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Prisoners in Darwin’s Garden: A review of One Blood, One Race

‘A Prisoner in Darwin’s Garden’

is a poetic and compelling phrase coined by Ken Ham in his book One Blood, One Race to describe one particular victim of racist ideology which found a soul place in evolutionary thought.
Biological arguments for racism may have been common before 1859, but they increased by orders of magnitude following the acceptance of evolutionary theory”
Steven Jay Gould, Ontogeny and Phylogeny , 1977
The victim was an Australian Aborigine named Ota. His family was slaughtered by the Belgian government in an assault against “the evolutionary inferior natives”. Ota was made a prisoner for public display as an example of an inferior race.
Ota was first displayed as an ’emblematic savage’ in the anthropology wing of the 1904 St Louis Worlds Fair. Treated as a zoo animal, he was subjected to public humiliations and base treatment for years before gaining his release.
Sadly, worn down with despair and stress, concluding that he would never be able to return to his homeland, he took his own life in March of 1916.
Ham writes: “Ever since the Darwinian theory of evolution became popular and widespread, Darwinian scientists have been attempting to form continuums that represent the evolution of humanity, with some ‘races’ being placed closer to apes, while others are placed higher on the evolutionary scale. These…are still used today to justify racism…” (pp. 21,22)
Darwin himself compared pygmies to ‘lower organisms’ declaring them to be “the low, integrated inhabitants of Andaman Islands”

Racism in the Church


The book, One Race, One Blood is co-authored by Charles Ware who describes himself thus: “I am an African American and my wife is “white”. We have six children, four biological and two adopted. Our 25 year old son has been a quadriplegic since 1998. I am president of a Bible college and senior pastor of a church…Twenty four hours a day I live in a diverse environment and I love it!”
His focus in the book is on identifying and rectifying racism within the Christian church.
After briefly describing the misuse of scripture to justify racism and divide the church, he adroitly states:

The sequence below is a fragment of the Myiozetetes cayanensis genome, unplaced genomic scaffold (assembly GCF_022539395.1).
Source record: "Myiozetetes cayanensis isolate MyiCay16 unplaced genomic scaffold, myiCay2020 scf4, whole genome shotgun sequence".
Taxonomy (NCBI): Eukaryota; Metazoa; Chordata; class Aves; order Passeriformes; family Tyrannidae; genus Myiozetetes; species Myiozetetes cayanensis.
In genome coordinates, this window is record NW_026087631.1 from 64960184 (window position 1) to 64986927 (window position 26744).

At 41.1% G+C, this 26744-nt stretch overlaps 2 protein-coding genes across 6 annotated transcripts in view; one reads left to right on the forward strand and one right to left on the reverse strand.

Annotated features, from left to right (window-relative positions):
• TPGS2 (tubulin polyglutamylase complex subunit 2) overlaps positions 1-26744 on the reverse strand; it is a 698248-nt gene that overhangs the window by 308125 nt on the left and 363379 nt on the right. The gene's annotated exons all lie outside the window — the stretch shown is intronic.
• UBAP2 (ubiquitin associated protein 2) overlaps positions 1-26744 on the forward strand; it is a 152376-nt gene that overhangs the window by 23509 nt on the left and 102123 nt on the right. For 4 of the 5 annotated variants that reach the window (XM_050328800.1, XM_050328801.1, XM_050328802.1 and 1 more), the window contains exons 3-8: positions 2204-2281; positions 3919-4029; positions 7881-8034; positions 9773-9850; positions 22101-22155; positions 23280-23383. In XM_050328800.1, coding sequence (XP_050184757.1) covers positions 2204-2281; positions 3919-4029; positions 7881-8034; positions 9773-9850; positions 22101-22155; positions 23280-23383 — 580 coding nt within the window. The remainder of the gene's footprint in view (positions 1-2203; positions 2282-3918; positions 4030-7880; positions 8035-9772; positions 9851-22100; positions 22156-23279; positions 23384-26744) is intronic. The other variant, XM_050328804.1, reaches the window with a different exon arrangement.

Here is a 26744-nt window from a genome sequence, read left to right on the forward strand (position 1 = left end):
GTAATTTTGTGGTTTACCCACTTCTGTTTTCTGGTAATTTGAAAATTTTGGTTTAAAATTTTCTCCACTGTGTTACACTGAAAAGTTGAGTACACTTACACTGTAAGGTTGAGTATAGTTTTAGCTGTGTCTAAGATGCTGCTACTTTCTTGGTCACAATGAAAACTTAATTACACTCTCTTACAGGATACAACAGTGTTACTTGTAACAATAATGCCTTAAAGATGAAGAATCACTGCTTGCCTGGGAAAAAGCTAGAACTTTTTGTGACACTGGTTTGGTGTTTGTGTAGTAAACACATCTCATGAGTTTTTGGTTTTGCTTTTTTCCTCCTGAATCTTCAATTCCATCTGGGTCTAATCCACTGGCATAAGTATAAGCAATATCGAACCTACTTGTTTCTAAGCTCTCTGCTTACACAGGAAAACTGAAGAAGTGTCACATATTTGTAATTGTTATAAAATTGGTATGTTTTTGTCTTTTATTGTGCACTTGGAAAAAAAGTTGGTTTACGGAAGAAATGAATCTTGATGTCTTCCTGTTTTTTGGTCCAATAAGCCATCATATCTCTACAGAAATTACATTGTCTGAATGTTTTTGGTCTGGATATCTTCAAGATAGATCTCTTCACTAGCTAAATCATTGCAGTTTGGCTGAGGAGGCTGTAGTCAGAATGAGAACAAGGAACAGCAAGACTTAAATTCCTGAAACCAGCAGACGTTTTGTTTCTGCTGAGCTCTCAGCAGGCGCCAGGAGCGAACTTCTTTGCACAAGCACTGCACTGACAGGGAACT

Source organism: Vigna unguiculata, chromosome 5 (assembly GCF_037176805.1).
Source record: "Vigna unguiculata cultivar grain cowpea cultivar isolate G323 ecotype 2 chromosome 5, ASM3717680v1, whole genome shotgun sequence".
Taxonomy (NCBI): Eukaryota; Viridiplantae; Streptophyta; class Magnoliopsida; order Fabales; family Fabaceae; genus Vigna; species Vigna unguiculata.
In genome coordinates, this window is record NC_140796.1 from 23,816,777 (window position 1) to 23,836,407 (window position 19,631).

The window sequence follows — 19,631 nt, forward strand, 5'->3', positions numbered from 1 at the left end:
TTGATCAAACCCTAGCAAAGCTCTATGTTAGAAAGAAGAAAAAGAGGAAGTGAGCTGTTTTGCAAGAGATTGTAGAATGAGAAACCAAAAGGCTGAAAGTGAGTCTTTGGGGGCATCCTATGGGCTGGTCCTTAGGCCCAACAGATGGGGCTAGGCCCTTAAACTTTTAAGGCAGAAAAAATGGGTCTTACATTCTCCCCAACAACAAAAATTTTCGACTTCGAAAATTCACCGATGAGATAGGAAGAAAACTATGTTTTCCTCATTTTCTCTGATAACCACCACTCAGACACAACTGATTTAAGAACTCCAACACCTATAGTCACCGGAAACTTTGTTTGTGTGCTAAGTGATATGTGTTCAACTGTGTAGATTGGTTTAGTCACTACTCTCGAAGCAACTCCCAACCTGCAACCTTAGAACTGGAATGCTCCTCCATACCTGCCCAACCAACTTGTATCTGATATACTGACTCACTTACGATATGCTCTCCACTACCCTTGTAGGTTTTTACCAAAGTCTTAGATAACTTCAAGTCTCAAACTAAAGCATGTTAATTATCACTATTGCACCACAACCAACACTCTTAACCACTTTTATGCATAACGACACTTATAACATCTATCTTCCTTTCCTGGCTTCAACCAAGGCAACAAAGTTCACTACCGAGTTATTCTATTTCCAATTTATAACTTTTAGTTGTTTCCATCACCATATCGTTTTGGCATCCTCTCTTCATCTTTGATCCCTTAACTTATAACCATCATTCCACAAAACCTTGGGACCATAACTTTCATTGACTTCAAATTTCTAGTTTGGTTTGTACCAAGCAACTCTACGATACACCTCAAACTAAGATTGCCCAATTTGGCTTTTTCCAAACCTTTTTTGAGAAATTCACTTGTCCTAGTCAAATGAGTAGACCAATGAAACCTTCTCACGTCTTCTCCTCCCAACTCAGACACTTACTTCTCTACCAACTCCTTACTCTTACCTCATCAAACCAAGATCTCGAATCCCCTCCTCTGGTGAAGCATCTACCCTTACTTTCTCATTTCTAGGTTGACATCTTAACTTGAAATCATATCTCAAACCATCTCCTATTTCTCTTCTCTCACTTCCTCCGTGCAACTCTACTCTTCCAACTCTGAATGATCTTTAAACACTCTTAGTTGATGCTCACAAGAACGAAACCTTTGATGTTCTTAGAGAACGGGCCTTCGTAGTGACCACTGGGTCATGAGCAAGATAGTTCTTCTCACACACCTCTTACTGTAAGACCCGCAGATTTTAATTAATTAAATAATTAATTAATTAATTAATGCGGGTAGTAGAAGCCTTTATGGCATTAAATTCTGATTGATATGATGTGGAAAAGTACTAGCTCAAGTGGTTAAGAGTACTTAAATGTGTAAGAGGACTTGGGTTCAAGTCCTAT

“The virus of religious racism needs a strong antibiotic immediately. Should extreme groups like the KKK (Klu Klux Klan) be eradicated completely, the church would still be plagued with the disease of racism” (p. 57)
The hope for this disease is recognition that the scriptures identify only one human race that the apostle Paul referred to as “one blood” when talking to the Greek philosophers of his day.
And (God) has made of one blood all nations of men for to dwell on all the face of the earth…”Acts 27:26
There is a commonality that unites all men in at least two ways:
1. “all have sinned and come short of the glory of God.” (Romans 3:23)
2. God loves mankind and “is long-suffering to us-ward, not willing that any should perish, but that all should come to repentance 2 Peter 3:9
So that as men are reconciled with God through repentance and faith in Christ, they must also be reconciled with each other.
Ware states: “I define racial reconciliation in the church as : groups of different cultural ethnic, economic, etc. backgrounds bonded together by redemption in Christ and growing together according to biblical principles for mutual edification, evangelism and the glory of God. (John 13:34,35; Romans 15:1-13; Galatians 2:1-14; 3:26-29; Ephesians 2;11-22).
This is not only a good solution to the problem of racism; it is the only lasting solution… whether in personal actions or systemic change, we must look to the cross of Christ to bridge the racial gap” pp. 59, 61
In the next post, we will see that Ota is not the only prisoner of Darwin’s Garden, but there are many others who are sickened by it’s bitter fruits.

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